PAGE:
I was on Bloomberg today, talking about U.S. Treasury Secretary Timothy Geithner’s visit to Beijing. You can watch and listen to what I had to say here.
One of the main purposes of Geithner’s trip is to try to persuade China’s leaders to cooperate with the latest Western sanctions on Iran — in particular, a new U.S. law that President Obama signed on Dec. 31 that imposes tough sanctions on any bank that does business with Iran’s central bank, which facilitates most of Iran’s oil sales. Since China is Iran’s #1 oil customer, accounting for 20% of Iranian exports, and relies on Iran for a hefty 11% of its imported oil supplies, that potentially puts the U.S. on a collision course with the Chinese banking system.
Obama actually opposed the measure, which was slipped into the annual defense appropriations bill, saying in his signing statement that it encroached on his authority to conduct foreign policy and he would enforce it only as he saw fit. There is a waiver provision in the law that allows the President to hold off on sanctions, if he gets some kind of cooperation in return. But as I said on Bloomberg, it’s clear that the GOP front-runner, Mitt Romney, fully intends to use China as a stick to beat Obama throughout the election, which makes it hard for Obama to say he’s granting Chinese banks a ”free pass” on doing business with Iran. For that matter, Obama does seem serious about trying to rachet up pressure on Iran to abandon its nuclear program, by isolating it economically and financially.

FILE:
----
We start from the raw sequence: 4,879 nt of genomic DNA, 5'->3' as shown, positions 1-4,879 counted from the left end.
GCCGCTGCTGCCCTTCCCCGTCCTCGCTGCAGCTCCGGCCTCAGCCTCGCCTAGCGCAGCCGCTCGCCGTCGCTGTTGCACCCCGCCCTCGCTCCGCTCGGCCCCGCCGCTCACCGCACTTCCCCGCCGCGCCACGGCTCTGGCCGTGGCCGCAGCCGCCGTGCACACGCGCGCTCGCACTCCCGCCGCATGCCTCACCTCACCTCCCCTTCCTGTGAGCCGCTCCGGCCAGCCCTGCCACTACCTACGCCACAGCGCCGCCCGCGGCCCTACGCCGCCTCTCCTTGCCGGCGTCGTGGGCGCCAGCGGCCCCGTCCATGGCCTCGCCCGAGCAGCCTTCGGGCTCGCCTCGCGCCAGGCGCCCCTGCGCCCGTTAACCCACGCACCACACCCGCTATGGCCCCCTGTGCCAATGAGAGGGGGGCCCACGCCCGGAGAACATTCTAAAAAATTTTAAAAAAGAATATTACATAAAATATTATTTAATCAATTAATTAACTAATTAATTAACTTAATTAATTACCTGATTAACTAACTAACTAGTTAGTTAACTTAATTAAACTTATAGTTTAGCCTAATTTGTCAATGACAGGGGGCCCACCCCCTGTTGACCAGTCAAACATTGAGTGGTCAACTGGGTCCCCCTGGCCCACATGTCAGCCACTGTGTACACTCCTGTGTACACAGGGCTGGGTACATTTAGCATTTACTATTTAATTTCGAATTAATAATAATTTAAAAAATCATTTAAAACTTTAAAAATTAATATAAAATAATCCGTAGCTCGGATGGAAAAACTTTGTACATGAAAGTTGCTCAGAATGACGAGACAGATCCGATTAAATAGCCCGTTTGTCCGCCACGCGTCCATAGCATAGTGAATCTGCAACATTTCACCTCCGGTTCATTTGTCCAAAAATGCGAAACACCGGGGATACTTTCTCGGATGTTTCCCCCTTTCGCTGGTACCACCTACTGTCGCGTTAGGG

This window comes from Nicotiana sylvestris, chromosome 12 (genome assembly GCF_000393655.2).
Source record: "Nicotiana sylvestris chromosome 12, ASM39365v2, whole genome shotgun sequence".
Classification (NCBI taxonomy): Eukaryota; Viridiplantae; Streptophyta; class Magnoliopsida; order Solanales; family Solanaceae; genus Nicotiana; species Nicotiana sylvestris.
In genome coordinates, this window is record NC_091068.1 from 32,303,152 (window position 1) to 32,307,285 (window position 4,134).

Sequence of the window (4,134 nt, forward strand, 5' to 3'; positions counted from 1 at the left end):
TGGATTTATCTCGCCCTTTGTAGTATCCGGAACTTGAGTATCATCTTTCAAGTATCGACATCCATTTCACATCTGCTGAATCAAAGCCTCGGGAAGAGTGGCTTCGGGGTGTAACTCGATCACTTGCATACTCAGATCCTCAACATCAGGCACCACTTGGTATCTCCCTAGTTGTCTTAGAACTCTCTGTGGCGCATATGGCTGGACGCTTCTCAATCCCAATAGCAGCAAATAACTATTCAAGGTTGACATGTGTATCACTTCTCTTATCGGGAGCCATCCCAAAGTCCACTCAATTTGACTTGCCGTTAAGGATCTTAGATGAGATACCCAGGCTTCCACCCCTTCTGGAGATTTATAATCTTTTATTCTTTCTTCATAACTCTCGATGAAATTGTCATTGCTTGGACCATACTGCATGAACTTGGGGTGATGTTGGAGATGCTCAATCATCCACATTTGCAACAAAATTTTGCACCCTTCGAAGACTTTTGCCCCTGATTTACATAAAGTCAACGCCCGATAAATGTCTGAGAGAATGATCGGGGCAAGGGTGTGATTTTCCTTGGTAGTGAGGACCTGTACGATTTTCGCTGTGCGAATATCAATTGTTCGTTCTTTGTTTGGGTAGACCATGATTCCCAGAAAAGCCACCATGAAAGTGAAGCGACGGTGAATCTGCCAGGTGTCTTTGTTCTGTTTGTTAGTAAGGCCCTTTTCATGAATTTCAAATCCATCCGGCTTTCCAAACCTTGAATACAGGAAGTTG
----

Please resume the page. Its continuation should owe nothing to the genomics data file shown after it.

The Chinese, on the other hand, are keenly aware that their reliance on imported oil over distant supply routes would be a major vulnerability in the event of any future conflict with the U.S. With that in mind, there’s no way the Chinese will let the U.S. dictate who they can buy oil from and on what terms. Given China’s half-hearted enforcement of existing sanctions on North Korea and Iran, there’s no reason to expect much enthusiasm now. After all, from their perspective, Iran is America’s problem, not theirs. That doesn’t mean, of course, the Chinese are above using the U.S. sanctions — and the growing reluctance of other customers like Japan to buy Iranian crude — as a means of leverage for squeezing a better deal out of Iran.
This post originally appeared at An American Perspective From China and is posted with permission.
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